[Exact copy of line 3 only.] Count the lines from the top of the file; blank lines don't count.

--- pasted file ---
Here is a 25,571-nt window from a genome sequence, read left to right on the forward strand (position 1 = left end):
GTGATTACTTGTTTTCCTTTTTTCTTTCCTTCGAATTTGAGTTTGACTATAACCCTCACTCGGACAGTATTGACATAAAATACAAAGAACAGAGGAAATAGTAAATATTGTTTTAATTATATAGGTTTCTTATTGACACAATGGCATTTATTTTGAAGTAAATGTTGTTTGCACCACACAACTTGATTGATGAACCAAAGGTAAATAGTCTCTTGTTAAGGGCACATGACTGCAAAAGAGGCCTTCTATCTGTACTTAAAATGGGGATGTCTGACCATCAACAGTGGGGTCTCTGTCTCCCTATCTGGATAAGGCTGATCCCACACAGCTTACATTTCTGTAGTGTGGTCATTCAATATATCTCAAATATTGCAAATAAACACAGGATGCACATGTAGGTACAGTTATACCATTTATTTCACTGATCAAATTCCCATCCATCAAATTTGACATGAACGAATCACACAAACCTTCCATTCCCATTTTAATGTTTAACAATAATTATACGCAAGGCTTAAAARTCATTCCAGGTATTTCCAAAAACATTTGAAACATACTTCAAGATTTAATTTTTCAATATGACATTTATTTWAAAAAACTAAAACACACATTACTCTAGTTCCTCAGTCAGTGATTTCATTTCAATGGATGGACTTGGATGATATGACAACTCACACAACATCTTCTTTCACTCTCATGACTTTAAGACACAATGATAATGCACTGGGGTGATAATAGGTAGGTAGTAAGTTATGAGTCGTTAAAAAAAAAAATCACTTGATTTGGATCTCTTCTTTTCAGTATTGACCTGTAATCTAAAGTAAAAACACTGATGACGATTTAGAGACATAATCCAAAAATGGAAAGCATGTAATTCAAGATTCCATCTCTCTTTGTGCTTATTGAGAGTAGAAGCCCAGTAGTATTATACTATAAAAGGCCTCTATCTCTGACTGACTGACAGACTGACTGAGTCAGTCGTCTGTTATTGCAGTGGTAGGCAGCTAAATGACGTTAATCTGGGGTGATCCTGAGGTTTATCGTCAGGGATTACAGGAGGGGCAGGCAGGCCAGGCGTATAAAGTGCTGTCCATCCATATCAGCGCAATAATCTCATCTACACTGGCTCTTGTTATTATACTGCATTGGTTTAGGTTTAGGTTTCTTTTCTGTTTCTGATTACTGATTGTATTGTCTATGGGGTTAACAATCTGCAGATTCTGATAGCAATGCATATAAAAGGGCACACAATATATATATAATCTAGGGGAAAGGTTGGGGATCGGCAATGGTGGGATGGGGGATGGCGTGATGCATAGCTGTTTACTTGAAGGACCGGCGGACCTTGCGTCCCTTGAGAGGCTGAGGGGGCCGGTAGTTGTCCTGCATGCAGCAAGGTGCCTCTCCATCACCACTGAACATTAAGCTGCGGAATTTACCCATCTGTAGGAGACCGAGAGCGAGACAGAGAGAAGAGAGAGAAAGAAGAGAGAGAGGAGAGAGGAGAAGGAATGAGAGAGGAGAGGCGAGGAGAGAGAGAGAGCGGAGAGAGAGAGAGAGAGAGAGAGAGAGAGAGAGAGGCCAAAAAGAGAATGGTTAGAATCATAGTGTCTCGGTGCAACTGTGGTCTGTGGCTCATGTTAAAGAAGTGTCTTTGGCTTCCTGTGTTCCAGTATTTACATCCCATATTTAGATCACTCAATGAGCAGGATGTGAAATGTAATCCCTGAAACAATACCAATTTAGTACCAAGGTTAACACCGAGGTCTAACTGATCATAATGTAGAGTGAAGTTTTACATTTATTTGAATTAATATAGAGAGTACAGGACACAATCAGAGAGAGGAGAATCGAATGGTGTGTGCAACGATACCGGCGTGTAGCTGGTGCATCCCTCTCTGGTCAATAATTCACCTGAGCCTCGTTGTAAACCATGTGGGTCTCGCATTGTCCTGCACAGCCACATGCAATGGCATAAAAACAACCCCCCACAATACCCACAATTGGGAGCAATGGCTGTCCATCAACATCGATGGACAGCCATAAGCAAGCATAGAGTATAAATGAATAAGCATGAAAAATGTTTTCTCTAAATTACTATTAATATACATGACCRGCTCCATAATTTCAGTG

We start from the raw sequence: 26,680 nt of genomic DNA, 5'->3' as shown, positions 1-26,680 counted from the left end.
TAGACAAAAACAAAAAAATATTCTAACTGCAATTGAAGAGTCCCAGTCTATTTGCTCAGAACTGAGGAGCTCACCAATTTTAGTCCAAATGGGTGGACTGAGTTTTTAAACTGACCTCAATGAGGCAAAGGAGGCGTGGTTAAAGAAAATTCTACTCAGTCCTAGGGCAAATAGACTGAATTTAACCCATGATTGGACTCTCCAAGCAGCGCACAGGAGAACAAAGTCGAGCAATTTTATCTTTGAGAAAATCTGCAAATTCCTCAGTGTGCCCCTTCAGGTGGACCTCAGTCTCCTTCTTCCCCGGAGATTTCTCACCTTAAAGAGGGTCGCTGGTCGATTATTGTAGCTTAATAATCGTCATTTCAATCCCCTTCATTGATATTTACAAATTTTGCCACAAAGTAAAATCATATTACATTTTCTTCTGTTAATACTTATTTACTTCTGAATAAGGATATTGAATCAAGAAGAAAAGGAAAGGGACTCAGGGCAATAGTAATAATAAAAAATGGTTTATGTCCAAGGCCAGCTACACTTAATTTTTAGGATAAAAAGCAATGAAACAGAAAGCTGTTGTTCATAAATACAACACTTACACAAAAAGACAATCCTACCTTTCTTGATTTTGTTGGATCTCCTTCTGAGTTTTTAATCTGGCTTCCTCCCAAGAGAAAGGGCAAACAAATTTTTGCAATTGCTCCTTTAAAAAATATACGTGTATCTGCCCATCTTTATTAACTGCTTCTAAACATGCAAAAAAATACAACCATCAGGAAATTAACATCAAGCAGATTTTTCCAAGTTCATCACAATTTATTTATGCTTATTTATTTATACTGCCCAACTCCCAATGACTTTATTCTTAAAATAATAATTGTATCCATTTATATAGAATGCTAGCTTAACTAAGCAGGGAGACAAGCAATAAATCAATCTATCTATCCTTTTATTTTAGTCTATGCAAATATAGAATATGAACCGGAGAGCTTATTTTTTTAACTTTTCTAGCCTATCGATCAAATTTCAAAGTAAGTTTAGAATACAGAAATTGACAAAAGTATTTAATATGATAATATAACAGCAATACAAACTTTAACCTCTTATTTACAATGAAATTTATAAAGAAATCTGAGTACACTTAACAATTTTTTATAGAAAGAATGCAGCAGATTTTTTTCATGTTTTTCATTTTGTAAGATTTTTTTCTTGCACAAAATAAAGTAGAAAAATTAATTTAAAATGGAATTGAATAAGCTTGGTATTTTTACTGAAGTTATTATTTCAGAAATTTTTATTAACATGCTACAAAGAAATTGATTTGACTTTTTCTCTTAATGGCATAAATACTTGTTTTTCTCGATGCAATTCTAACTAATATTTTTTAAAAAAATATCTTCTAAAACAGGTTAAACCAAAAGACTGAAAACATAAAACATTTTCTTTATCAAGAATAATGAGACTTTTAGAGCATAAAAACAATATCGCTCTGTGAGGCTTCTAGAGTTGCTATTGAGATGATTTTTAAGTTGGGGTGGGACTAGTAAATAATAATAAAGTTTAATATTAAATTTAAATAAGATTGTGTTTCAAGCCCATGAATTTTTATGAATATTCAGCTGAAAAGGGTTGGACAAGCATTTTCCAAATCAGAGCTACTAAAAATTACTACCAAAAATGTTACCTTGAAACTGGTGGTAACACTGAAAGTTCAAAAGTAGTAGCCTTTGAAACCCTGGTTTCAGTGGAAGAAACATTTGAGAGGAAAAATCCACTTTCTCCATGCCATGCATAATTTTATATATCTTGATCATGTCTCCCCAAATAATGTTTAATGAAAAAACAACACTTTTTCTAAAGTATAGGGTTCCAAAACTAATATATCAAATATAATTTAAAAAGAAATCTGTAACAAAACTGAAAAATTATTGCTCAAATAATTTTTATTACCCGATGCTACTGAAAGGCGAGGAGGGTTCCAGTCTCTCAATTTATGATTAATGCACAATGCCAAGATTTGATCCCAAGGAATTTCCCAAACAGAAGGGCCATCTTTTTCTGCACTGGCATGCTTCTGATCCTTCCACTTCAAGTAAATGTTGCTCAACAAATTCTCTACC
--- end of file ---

We start from the raw sequence: 26,680 nt of genomic DNA, 5'->3' as shown, positions 1-26,680 counted from the left end.